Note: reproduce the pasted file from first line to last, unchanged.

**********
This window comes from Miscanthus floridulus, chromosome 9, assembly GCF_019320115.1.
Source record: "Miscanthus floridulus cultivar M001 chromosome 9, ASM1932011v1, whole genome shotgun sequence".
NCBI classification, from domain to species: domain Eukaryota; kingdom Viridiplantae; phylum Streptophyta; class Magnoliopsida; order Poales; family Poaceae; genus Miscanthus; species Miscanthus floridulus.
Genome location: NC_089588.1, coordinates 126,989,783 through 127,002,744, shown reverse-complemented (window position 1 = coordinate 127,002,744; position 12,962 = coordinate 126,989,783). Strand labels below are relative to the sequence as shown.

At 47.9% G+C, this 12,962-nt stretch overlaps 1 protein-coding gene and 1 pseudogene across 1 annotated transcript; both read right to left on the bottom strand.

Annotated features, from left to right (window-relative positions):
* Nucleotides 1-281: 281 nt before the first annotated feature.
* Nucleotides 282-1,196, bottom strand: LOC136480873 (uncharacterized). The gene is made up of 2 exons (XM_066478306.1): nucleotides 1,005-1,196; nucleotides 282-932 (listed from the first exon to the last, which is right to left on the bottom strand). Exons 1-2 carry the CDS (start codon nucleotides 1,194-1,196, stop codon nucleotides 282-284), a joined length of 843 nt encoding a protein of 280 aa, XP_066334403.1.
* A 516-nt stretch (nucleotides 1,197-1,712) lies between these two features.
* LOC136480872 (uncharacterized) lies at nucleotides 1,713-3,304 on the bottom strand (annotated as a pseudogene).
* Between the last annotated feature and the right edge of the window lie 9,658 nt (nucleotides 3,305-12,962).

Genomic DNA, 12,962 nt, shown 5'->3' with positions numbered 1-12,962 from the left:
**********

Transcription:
This window comes from Miscanthus floridulus, chromosome 9, assembly GCF_019320115.1.
Source record: "Miscanthus floridulus cultivar M001 chromosome 9, ASM1932011v1, whole genome shotgun sequence".
NCBI classification, from domain to species: domain Eukaryota; kingdom Viridiplantae; phylum Streptophyta; class Magnoliopsida; order Poales; family Poaceae; genus Miscanthus; species Miscanthus floridulus.
Genome location: NC_089588.1, coordinates 126,989,783 through 127,002,744, shown reverse-complemented (window position 1 = coordinate 127,002,744; position 12,962 = coordinate 126,989,783). Strand labels below are relative to the sequence as shown.

At 47.9% G+C, this 12,962-nt stretch overlaps 1 protein-coding gene and 1 pseudogene across 1 annotated transcript; both read right to left on the bottom strand.

Annotated features, from left to right (window-relative positions):
* Nucleotides 1-281: 281 nt before the first annotated feature.
* Nucleotides 282-1,196, bottom strand: LOC136480873 (uncharacterized). The gene is made up of 2 exons (XM_066478306.1): nucleotides 1,005-1,196; nucleotides 282-932 (listed from the first exon to the last, which is right to left on the bottom strand). Exons 1-2 carry the CDS (start codon nucleotides 1,194-1,196, stop codon nucleotides 282-284), a joined length of 843 nt encoding a protein of 280 aa, XP_066334403.1.
* A 516-nt stretch (nucleotides 1,197-1,712) lies between these two features.
* LOC136480872 (uncharacterized) lies at nucleotides 1,713-3,304 on the bottom strand (annotated as a pseudogene).
* Between the last annotated feature and the right edge of the window lie 9,658 nt (nucleotides 3,305-12,962).

Genomic DNA, 12,962 nt, shown 5'->3' with positions numbered 1-12,962 from the left: